The death toll this year already exceeds the previous annual record of 151, The New York Times said. The number of deaths is expected to rise because the deadly toxins from the algae has already contaminated the sea grass that the manatees eat, The Columbus Dispatch said.

The Red Tide algae appeared last year on Florida's west coast, the home to an estimated 5,000 manatees, The Columbus Dispatch said.

The toxins are usually inhaled by the manatees when they come up for air, which can lead to seizures or paralysis, causing them to drown, The Columbus Dispatch said.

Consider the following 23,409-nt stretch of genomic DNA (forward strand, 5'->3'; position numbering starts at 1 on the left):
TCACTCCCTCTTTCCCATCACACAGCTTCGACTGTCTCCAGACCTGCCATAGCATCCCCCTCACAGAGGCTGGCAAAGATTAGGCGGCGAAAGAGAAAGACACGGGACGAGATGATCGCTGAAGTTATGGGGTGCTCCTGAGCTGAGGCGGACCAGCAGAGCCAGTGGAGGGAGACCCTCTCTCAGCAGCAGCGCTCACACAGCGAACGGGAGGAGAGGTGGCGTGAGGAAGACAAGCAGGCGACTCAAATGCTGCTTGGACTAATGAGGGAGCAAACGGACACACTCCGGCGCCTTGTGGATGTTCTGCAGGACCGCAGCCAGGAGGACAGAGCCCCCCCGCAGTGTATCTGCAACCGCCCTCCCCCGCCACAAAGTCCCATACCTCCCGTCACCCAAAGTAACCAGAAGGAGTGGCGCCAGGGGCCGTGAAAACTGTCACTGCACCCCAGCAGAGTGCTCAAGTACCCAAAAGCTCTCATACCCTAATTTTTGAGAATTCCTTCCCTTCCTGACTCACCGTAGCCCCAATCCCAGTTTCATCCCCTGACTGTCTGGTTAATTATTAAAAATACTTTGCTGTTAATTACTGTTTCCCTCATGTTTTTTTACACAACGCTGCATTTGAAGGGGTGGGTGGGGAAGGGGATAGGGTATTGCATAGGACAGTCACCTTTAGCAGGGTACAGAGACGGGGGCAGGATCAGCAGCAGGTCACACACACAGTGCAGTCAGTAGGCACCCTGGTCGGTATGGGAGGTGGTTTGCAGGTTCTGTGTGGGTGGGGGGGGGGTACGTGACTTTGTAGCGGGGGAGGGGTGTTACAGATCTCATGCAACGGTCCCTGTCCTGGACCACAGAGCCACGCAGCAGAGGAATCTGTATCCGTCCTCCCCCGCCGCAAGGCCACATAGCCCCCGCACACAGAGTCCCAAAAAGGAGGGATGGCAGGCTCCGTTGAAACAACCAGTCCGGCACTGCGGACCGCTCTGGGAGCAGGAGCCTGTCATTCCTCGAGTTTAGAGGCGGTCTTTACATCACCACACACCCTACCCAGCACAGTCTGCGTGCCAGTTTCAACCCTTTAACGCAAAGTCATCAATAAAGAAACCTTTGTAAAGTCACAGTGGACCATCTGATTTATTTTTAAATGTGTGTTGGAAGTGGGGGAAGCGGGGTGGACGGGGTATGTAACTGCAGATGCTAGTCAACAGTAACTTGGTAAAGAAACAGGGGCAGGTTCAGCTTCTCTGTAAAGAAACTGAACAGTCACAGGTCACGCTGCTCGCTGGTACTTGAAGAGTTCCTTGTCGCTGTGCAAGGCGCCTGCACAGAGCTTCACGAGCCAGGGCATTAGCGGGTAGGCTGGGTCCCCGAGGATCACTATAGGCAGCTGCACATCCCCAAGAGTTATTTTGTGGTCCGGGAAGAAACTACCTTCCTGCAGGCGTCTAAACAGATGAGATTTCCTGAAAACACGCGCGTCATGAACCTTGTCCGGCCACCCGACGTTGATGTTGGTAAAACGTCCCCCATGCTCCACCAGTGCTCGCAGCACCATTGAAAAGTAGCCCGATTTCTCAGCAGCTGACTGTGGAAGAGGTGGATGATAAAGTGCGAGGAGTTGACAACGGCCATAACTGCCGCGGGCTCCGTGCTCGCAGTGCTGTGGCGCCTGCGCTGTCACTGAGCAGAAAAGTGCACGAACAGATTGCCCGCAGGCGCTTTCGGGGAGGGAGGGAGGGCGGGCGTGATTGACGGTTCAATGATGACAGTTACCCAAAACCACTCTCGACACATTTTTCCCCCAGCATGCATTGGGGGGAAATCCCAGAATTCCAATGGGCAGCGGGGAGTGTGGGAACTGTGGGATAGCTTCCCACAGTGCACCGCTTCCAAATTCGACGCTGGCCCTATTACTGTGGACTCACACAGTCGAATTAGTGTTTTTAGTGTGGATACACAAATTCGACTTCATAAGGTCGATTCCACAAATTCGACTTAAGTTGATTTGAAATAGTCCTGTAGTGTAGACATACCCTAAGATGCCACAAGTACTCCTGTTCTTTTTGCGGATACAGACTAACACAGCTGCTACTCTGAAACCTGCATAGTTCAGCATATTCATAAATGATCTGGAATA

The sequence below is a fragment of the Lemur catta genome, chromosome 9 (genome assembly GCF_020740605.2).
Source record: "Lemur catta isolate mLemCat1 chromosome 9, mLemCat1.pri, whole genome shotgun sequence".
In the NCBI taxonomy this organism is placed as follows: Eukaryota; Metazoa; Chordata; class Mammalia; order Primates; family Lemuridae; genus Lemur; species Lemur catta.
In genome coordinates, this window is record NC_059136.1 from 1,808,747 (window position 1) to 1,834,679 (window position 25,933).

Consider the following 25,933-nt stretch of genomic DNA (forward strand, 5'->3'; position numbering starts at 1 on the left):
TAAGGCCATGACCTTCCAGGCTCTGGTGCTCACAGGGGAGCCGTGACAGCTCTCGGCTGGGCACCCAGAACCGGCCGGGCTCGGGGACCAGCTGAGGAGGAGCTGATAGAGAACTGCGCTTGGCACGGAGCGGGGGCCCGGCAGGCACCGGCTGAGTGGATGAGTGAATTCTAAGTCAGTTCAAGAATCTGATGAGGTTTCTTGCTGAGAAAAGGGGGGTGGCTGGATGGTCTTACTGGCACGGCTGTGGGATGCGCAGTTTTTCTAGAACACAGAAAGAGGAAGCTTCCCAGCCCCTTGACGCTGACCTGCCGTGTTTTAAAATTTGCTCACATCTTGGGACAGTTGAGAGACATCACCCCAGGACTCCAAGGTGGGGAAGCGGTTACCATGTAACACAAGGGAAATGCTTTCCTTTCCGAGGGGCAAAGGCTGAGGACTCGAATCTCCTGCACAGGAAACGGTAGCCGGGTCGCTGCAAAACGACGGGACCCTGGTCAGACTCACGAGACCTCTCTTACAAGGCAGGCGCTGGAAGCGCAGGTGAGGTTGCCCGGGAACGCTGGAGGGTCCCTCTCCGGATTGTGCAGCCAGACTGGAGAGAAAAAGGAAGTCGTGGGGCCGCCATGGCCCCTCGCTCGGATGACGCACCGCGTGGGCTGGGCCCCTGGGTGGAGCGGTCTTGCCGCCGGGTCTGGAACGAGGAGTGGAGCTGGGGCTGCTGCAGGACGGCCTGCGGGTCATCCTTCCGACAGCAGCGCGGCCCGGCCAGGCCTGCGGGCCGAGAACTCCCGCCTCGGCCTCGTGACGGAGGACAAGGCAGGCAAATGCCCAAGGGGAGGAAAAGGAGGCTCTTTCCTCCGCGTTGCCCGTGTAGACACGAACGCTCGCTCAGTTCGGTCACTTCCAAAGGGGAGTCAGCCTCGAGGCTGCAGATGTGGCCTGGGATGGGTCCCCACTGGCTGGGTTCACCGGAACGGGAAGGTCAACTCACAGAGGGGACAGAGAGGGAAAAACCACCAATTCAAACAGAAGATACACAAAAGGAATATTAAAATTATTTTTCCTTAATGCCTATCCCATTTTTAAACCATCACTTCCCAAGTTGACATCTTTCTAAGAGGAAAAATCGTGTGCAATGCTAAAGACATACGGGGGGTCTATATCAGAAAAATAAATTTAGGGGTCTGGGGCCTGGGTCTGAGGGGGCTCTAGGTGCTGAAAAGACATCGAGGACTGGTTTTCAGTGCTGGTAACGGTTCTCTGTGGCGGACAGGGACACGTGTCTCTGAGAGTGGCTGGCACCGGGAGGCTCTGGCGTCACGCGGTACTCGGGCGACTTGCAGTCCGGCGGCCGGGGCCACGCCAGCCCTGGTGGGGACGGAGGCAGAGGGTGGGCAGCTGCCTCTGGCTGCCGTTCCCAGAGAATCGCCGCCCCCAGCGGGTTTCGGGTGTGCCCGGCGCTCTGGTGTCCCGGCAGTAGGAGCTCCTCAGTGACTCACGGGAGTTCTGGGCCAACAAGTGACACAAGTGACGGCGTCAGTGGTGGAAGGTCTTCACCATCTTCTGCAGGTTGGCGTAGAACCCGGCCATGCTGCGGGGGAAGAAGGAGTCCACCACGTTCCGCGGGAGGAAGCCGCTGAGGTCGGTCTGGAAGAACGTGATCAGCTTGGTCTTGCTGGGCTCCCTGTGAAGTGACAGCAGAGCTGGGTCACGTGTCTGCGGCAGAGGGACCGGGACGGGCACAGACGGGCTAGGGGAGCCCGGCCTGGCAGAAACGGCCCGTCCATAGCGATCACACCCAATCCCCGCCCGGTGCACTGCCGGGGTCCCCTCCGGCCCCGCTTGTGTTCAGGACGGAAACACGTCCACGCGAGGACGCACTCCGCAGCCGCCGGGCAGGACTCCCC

Sometimes the algae can grow out of control causing the water to to red and producing a large amount of toxins, The Columbus Dispatch said. Even residents and tourists can have respiratory problems if they breath the toxins in after being on beaches near red tide algae, The New York Times said.

Building collapses in India killing and injuring many

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An eight story residential building under construction collapsed in India Thursday, killing and injuring many citizens.

The death toll has not been confirmed, as rescuers continued their search Friday. The New York Times reports at least 41 killed and 50 injured and ABC reports at least 62 killed and 70 injured. More than 20 people remain missing, and three floors have yet to be searched, ABC said.

The building collapsed in Mumbai due to illegal and bad construction, The New York Times said.